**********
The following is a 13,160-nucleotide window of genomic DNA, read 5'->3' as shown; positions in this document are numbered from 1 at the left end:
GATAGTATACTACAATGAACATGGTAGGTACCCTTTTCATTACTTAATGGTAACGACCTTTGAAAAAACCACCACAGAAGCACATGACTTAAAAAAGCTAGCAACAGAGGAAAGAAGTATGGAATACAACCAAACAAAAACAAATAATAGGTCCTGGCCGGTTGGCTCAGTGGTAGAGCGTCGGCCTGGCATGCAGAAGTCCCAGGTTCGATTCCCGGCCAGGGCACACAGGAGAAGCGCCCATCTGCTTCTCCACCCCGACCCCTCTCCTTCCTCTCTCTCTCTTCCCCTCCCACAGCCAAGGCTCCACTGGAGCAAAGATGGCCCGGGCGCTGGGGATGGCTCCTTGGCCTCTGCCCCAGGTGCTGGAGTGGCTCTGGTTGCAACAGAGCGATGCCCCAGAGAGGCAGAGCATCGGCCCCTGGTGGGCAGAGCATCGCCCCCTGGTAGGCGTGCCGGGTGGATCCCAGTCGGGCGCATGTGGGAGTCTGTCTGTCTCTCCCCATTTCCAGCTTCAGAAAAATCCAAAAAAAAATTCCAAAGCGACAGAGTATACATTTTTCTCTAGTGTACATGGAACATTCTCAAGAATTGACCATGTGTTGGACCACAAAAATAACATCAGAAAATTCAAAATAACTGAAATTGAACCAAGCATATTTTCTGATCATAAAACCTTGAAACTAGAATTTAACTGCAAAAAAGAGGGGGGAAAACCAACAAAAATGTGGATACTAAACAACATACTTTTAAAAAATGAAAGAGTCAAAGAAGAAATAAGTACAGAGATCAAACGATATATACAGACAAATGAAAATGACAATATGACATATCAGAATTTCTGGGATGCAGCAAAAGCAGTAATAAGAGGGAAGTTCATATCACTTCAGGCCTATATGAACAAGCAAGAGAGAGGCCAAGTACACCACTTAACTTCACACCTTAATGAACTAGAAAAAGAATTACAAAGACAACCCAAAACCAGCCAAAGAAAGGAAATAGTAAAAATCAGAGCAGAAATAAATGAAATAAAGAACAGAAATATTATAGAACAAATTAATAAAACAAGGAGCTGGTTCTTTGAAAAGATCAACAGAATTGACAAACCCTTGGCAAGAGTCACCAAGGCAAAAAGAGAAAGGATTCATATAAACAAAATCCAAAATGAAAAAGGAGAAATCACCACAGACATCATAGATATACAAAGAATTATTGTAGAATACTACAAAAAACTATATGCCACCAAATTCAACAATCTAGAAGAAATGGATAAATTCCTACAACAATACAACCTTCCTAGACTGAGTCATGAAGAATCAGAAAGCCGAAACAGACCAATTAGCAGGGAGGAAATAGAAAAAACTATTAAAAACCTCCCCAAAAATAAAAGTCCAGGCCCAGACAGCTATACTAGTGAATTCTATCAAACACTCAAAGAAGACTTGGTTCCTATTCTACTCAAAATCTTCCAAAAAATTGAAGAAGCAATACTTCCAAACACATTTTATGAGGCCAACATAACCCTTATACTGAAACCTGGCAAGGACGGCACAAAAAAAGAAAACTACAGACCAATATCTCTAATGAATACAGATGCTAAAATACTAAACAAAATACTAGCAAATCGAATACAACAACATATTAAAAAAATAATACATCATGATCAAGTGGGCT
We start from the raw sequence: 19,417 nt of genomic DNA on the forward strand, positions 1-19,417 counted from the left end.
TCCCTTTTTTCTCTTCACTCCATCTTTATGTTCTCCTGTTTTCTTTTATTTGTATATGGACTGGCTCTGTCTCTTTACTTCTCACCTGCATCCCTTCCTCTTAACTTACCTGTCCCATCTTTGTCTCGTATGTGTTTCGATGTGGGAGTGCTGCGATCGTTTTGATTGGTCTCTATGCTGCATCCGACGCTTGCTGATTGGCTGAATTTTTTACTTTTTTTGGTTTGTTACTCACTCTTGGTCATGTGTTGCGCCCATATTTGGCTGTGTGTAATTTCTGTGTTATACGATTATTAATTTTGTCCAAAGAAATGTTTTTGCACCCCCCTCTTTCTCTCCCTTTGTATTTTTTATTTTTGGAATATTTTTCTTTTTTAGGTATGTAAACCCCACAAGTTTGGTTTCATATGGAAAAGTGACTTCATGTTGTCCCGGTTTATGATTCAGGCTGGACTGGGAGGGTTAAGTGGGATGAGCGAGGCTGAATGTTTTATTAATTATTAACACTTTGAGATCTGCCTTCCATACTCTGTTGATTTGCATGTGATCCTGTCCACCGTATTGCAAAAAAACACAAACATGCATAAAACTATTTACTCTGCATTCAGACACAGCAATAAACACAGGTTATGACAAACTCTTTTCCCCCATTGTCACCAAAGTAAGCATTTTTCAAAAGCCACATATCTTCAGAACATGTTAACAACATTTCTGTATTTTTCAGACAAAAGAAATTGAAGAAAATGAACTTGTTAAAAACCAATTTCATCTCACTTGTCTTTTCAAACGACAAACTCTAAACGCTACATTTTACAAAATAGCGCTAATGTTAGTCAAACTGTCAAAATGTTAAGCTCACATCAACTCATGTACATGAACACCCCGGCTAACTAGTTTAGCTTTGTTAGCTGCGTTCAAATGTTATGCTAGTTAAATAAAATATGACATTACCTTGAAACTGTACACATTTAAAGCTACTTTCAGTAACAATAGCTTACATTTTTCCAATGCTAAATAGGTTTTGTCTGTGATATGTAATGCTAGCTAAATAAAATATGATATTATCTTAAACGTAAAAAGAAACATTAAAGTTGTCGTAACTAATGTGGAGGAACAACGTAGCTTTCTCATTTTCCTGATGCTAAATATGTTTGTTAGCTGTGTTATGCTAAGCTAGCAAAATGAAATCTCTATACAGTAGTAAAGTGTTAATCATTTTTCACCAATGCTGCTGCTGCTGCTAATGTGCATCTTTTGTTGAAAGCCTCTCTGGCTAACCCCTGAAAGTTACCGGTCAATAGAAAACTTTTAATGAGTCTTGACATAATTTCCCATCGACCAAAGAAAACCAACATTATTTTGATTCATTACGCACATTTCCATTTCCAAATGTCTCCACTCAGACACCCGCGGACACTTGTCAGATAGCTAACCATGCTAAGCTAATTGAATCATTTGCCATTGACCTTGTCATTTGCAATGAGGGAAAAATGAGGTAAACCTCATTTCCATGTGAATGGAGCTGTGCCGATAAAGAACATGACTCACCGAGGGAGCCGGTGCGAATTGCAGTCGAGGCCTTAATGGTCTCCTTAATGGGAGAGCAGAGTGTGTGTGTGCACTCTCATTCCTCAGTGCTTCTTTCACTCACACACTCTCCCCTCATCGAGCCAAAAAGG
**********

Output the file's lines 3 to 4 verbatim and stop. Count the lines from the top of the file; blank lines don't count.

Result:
We start from the raw sequence: 19,417 nt of genomic DNA on the forward strand, positions 1-19,417 counted from the left end.
TCCCTTTTTTCTCTTCACTCCATCTTTATGTTCTCCTGTTTTCTTTTATTTGTATATGGACTGGCTCTGTCTCTTTACTTCTCACCTGCATCCCTTCCTCTTAACTTACCTGTCCCATCTTTGTCTCGTATGTGTTTCGATGTGGGAGTGCTGCGATCGTTTTGATTGGTCTCTATGCTGCATCCGACGCTTGCTGATTGGCTGAATTTTTTACTTTTTTTGGTTTGTTACTCACTCTTGGTCATGTGTTGCGCCCATATTTGGCTGTGTGTAATTTCTGTGTTATACGATTATTAATTTTGTCCAAAGAAATGTTTTTGCACCCCCCTCTTTCTCTCCCTTTGTATTTTTTATTTTTGGAATATTTTTCTTTTTTAGGTATGTAAACCCCACAAGTTTGGTTTCATATGGAAAAGTGACTTCATGTTGTCCCGGTTTATGATTCAGGCTGGACTGGGAGGGTTAAGTGGGATGAGCGAGGCTGAATGTTTTATTAATTATTAACACTTTGAGATCTGCCTTCCATACTCTGTTGATTTGCATGTGATCCTGTCCACCGTATTGCAAAAAAACACAAACATGCATAAAACTATTTACTCTGCATTCAGACACAGCAATAAACACAGGTTATGACAAACTCTTTTCCCCCATTGTCACCAAAGTAAGCATTTTTCAAAAGCCACATATCTTCAGAACATGTTAACAACATTTCTGTATTTTTCAGACAAAAGAAATTGAAGAAAATGAACTTGTTAAAAACCAATTTCATCTCACTTGTCTTTTCAAACGACAAACTCTAAACGCTACATTTTACAAAATAGCGCTAATGTTAGTCAAACTGTCAAAATGTTAAGCTCACATCAACTCATGTACATGAACACCCCGGCTAACTAGTTTAGCTTTGTTAGCTGCGTTCAAATGTTATGCTAGTTAAATAAAATATGACATTACCTTGAAACTGTACACATTTAAAGCTACTTTCAGTAACAATAGCTTACATTTTTCCAATGCTAAATAGGTTTTGTCTGTGATATGTAATGCTAGCTAAATAAAATATGATATTATCTTAAACGTAAAAAGAAACATTAAAGTTGTCGTAACTAATGTGGAGGAACAACGTAGCTTTCTCATTTTCCTGATGCTAAATATGTTTGTTAGCTGTGTTATGCTAAGCTAGCAAAATGAAATCTCTATACAGTAGTAAAGTGTTAATCATTTTTCACCAATGCTGCTGCTGCTGCTAATGTGCATCTTTTGTTGAAAGCCTCTCTGGCTAACCCCTGAAAGTTACCGGTCAATAGAAAACTTTTAATGAGTCTTGACATAATTTCCCATCGACCAAAGAAAACCAACATTATTTTGATTCATTACGCACATTTCCATTTCCAAATGTCTCCACTCAGACACCCGCGGACACTTGTCAGATAGCTAACCATGCTAAGCTAATTGAATCATTTGCCATTGACCTTGTCATTTGCAATGAGGGAAAAATGAGGTAAACCTCATTTCCATGTGAATGGAGCTGTGCCGATAAAGAACATGACTCACCGAGGGAGCCGGTGCGAATTGCAGTCGAGGCCTTAATGGTCTCCTTAATGGGAGAGCAGAGTGTGTGTGTGCACTCTCATTCCTCAGTGCTTCTTTCACTCACACACTCTCCCCTCATCGAGCCAAAAAGG